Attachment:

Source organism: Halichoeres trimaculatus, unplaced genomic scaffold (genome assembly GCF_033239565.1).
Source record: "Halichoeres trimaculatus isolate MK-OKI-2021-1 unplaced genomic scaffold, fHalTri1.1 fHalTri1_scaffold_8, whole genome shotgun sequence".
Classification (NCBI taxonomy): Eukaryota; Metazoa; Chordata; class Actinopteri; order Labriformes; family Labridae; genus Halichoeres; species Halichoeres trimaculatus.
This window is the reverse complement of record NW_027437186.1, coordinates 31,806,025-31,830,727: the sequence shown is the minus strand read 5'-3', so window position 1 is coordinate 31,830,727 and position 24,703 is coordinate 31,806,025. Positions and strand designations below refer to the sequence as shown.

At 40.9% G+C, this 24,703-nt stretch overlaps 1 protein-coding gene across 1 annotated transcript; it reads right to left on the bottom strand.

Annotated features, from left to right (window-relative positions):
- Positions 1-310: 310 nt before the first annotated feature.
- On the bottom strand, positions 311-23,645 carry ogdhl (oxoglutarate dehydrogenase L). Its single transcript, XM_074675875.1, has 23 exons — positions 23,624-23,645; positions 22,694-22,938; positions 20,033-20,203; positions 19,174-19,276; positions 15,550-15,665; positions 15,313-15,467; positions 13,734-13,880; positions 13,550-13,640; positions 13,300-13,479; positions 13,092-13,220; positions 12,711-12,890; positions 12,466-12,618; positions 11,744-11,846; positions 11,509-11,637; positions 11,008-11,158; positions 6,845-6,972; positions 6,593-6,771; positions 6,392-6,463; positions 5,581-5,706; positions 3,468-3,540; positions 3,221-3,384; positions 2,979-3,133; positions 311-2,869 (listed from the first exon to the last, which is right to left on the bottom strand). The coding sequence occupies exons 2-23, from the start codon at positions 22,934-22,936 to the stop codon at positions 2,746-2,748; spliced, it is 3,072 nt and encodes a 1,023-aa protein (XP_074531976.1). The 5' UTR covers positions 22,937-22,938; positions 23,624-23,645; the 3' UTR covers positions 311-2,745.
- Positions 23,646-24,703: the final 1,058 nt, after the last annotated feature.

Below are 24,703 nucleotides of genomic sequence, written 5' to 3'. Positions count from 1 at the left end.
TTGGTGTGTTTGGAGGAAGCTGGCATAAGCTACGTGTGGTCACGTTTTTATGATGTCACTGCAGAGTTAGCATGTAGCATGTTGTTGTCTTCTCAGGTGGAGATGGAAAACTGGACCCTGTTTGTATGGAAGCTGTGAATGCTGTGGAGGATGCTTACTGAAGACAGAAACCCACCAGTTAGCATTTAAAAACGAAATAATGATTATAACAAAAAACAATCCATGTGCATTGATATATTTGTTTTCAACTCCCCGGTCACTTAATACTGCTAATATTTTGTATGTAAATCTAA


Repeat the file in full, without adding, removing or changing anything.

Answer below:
Source organism: Halichoeres trimaculatus, unplaced genomic scaffold (genome assembly GCF_033239565.1).
Source record: "Halichoeres trimaculatus isolate MK-OKI-2021-1 unplaced genomic scaffold, fHalTri1.1 fHalTri1_scaffold_8, whole genome shotgun sequence".
Classification (NCBI taxonomy): Eukaryota; Metazoa; Chordata; class Actinopteri; order Labriformes; family Labridae; genus Halichoeres; species Halichoeres trimaculatus.
This window is the reverse complement of record NW_027437186.1, coordinates 31,806,025-31,830,727: the sequence shown is the minus strand read 5'-3', so window position 1 is coordinate 31,830,727 and position 24,703 is coordinate 31,806,025. Positions and strand designations below refer to the sequence as shown.

At 40.9% G+C, this 24,703-nt stretch overlaps 1 protein-coding gene across 1 annotated transcript; it reads right to left on the bottom strand.

Annotated features, from left to right (window-relative positions):
- Positions 1-310: 310 nt before the first annotated feature.
- On the bottom strand, positions 311-23,645 carry ogdhl (oxoglutarate dehydrogenase L). Its single transcript, XM_074675875.1, has 23 exons — positions 23,624-23,645; positions 22,694-22,938; positions 20,033-20,203; positions 19,174-19,276; positions 15,550-15,665; positions 15,313-15,467; positions 13,734-13,880; positions 13,550-13,640; positions 13,300-13,479; positions 13,092-13,220; positions 12,711-12,890; positions 12,466-12,618; positions 11,744-11,846; positions 11,509-11,637; positions 11,008-11,158; positions 6,845-6,972; positions 6,593-6,771; positions 6,392-6,463; positions 5,581-5,706; positions 3,468-3,540; positions 3,221-3,384; positions 2,979-3,133; positions 311-2,869 (listed from the first exon to the last, which is right to left on the bottom strand). The coding sequence occupies exons 2-23, from the start codon at positions 22,934-22,936 to the stop codon at positions 2,746-2,748; spliced, it is 3,072 nt and encodes a 1,023-aa protein (XP_074531976.1). The 5' UTR covers positions 22,937-22,938; positions 23,624-23,645; the 3' UTR covers positions 311-2,745.
- Positions 23,646-24,703: the final 1,058 nt, after the last annotated feature.

Below are 24,703 nucleotides of genomic sequence, written 5' to 3'. Positions count from 1 at the left end.
TTGGTGTGTTTGGAGGAAGCTGGCATAAGCTACGTGTGGTCACGTTTTTATGATGTCACTGCAGAGTTAGCATGTAGCATGTTGTTGTCTTCTCAGGTGGAGATGGAAAACTGGACCCTGTTTGTATGGAAGCTGTGAATGCTGTGGAGGATGCTTACTGAAGACAGAAACCCACCAGTTAGCATTTAAAAACGAAATAATGATTATAACAAAAAACAATCCATGTGCATTGATATATTTGTTTTCAACTCCCCGGTCACTTAATACTGCTAATATTTTGTATGTAAATCTAA